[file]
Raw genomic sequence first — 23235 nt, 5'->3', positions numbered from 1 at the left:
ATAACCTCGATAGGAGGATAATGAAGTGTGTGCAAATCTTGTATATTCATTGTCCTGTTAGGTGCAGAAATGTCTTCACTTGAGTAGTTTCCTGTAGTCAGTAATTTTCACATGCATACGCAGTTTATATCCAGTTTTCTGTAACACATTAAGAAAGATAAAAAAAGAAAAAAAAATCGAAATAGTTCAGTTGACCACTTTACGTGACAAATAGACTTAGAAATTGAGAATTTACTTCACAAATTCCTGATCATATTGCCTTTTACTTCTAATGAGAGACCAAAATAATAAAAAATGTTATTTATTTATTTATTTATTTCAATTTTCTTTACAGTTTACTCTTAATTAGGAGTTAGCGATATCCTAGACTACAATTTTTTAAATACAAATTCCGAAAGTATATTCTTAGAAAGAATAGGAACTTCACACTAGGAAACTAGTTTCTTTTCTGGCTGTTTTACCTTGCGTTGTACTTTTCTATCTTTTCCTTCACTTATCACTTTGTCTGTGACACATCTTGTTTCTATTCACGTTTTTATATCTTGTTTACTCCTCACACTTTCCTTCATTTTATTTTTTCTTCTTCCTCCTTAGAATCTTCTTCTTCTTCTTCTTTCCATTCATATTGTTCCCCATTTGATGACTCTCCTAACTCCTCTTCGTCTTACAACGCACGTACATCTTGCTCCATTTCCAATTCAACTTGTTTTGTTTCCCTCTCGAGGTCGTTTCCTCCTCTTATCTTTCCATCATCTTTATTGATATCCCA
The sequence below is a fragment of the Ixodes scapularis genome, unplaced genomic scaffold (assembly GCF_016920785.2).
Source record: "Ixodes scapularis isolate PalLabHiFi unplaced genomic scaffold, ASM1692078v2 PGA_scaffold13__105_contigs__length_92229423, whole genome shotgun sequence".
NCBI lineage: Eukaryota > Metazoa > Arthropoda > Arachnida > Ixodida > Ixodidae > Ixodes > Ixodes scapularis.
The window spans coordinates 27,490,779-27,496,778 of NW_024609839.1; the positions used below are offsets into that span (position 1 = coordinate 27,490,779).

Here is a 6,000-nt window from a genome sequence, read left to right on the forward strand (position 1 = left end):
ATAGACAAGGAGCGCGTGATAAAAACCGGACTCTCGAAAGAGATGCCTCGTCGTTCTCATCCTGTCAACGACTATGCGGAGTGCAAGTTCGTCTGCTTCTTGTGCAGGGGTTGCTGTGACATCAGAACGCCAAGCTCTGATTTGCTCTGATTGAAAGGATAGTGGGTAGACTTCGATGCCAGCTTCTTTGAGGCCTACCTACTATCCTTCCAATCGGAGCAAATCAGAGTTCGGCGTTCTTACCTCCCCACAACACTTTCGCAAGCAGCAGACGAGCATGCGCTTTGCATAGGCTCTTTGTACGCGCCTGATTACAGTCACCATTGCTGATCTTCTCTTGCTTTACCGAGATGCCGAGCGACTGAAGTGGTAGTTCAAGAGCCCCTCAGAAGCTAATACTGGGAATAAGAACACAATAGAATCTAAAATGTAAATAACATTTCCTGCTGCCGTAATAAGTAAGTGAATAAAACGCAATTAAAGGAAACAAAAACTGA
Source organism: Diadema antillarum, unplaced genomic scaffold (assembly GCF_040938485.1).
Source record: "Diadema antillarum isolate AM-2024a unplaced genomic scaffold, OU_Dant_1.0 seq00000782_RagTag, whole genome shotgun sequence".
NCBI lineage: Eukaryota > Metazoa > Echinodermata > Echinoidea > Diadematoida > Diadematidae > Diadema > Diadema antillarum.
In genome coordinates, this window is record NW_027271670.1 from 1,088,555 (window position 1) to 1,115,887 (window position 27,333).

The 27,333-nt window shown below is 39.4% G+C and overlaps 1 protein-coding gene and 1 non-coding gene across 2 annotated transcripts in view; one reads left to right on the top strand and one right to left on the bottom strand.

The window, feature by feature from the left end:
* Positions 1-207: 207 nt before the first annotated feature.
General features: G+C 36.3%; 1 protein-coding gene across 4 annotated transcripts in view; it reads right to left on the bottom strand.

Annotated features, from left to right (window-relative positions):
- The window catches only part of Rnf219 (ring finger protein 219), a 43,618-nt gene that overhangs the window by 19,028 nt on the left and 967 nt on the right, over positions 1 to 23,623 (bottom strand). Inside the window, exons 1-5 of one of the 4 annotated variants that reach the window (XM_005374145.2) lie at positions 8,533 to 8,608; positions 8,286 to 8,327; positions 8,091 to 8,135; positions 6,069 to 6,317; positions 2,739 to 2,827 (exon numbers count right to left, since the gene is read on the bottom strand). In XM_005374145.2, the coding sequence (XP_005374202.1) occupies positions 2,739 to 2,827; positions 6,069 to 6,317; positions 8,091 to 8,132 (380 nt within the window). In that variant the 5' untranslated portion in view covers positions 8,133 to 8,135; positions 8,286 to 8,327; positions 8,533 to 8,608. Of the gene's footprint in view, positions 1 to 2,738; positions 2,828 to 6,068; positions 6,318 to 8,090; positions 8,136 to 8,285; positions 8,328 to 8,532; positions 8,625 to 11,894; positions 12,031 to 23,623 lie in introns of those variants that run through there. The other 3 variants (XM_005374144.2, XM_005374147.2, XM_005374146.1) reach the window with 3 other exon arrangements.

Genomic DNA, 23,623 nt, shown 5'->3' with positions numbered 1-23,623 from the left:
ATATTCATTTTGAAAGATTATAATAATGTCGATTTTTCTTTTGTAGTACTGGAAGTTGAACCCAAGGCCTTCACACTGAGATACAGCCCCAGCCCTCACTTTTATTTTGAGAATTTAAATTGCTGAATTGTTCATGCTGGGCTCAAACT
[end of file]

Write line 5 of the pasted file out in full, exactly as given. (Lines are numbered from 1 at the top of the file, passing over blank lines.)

NCBI lineage: Eukaryota > Metazoa > Arthropoda > Arachnida > Ixodida > Ixodidae > Ixodes > Ixodes scapularis.